By using simple, reliable methods for staining nuclear DNA, cell cycle compartment analysis can be used to measure cell proliferation. We decided to measure potential differences of proliferation of trypanosomes in infected iNOS−/− and WT mice by using DNA staining with propidium iodide, and subsequent FACS analysis [26, 27]. We initially purified trypanosomes from immunosuppressed CD1 mice, stained them with propidium iodide and analyzed them by FACS to establish the gating for determining the ratios of S+G2+M to S1 phases of the trypanosomes (Figure 5(a)). We then determined the ratios of S+G2+M to S1 phases of the trypanosomes in the blood of iNOS−/− and WT mice infected with parasites. We found significantly higher ratios of S+G2+M to S1 phases in the blood stream trypanosomes of iNOS−/− mice on days 5 and 6 (Figure 5(d)). These findings indicate that the trypanosomes in the iNOS−/− mice had a higher rate of proliferation than the ones in WT mice. These results lead us to the conclusion that one of the mechanisms of controlling the parasitemia is due to the cytotoxic effect of NO.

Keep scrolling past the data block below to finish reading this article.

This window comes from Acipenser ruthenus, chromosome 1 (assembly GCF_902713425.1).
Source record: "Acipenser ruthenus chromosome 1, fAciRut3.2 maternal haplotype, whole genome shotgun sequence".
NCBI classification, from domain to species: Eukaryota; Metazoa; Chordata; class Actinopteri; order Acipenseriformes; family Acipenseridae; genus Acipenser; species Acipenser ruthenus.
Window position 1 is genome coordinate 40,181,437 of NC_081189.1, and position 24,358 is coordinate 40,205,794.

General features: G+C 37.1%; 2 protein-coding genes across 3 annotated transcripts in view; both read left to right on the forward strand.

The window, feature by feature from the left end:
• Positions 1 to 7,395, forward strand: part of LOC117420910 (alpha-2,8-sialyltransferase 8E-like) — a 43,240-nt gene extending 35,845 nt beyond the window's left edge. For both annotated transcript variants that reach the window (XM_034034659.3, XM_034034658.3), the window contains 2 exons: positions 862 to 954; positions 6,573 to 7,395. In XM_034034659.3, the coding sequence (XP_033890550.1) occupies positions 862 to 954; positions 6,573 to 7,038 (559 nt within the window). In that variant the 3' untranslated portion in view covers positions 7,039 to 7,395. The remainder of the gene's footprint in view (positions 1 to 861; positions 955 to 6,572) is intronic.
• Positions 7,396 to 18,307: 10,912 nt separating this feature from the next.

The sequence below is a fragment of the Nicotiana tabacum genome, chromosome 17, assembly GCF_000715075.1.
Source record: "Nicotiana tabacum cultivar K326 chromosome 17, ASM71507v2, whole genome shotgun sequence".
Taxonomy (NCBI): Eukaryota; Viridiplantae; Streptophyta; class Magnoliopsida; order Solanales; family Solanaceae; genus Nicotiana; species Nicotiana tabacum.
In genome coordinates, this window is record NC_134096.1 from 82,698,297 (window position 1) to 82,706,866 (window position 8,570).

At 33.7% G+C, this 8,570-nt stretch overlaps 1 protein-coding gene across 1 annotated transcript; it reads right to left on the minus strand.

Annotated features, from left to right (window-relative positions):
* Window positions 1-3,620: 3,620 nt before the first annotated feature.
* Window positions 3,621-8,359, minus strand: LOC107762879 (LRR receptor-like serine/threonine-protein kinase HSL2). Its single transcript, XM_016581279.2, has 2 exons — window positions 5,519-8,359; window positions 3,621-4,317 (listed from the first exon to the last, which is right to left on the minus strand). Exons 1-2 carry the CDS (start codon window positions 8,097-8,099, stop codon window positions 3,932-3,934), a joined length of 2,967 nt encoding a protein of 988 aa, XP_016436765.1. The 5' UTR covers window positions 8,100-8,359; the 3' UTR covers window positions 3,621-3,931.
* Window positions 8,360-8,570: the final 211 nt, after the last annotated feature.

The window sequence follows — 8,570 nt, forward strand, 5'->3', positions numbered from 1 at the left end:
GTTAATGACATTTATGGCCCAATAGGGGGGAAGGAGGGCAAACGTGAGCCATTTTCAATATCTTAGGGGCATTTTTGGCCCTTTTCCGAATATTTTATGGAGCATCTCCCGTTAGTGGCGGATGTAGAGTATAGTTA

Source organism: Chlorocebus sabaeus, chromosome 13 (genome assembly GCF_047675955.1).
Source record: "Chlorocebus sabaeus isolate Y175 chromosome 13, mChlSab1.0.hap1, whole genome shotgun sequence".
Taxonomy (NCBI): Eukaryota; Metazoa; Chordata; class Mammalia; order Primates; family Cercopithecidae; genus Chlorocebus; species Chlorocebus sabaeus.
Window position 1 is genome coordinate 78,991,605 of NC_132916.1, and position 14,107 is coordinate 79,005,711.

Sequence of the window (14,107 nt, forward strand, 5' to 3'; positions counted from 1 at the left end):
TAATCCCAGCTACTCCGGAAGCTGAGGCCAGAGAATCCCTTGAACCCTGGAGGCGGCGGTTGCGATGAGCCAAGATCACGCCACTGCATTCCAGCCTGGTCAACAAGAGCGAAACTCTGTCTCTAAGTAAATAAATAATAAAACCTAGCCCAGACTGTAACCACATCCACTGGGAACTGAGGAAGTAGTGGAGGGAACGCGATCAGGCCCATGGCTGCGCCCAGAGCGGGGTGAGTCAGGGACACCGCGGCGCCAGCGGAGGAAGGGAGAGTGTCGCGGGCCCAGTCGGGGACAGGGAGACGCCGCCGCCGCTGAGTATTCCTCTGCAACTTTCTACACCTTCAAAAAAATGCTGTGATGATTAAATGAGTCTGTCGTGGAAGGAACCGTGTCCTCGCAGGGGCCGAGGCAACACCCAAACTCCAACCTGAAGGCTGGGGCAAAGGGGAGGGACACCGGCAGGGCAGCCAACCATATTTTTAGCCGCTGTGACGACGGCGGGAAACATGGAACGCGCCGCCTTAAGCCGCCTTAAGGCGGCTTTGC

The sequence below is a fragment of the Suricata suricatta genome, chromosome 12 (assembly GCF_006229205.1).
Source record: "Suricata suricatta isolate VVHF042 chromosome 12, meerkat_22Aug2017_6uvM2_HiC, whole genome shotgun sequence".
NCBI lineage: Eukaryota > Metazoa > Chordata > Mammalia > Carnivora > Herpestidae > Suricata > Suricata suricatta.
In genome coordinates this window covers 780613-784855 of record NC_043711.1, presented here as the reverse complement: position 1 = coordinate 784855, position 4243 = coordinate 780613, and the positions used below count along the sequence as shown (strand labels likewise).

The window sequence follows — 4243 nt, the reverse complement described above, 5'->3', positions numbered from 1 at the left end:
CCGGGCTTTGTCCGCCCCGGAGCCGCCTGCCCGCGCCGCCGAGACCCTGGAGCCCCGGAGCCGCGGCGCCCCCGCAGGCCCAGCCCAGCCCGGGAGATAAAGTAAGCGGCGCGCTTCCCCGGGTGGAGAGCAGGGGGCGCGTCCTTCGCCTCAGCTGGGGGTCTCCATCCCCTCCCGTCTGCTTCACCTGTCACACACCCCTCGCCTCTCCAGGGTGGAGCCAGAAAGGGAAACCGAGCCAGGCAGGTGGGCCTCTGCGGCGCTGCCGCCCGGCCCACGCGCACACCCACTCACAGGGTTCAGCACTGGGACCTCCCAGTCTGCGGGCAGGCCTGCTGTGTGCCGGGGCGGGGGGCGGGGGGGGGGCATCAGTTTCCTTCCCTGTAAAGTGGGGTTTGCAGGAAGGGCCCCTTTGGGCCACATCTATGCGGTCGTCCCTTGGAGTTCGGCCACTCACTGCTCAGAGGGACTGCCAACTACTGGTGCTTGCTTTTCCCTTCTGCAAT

fig5
Figure 5: Higher rate of multiplication of T. congolense in infected iNOS−/− mice than in infected wild-type mice. Groups of 6 WT C57BL/6 and iNOS−/− mice were infected with T. congolense TC13. The percentage of trypanosomes being in theG1 and S/G2/M phases was determined by DNA FACS analysis (see Materials and Methods). (a) A typical FACS DNA pattern of T. congolense freshly isolated from infected immunosuppressed mice. (b) A typical FACS DNA pattern of T. congolense in infected iNOS−/− mice at day 6 postinfection. (c) A typical FACS DNA pattern of T. congolense in infected WT C57BL/6 mice. (d) Kinetics of S/G2/M phases of trypanosomes in WT and iNOS−/− mice following TC13 infection. Note: on days 5 and 6, the trypanosomes in iNOS−/− mice had a significantly higher ratio of organisms in the S/G2/M phases than trypanosomes in WT mice.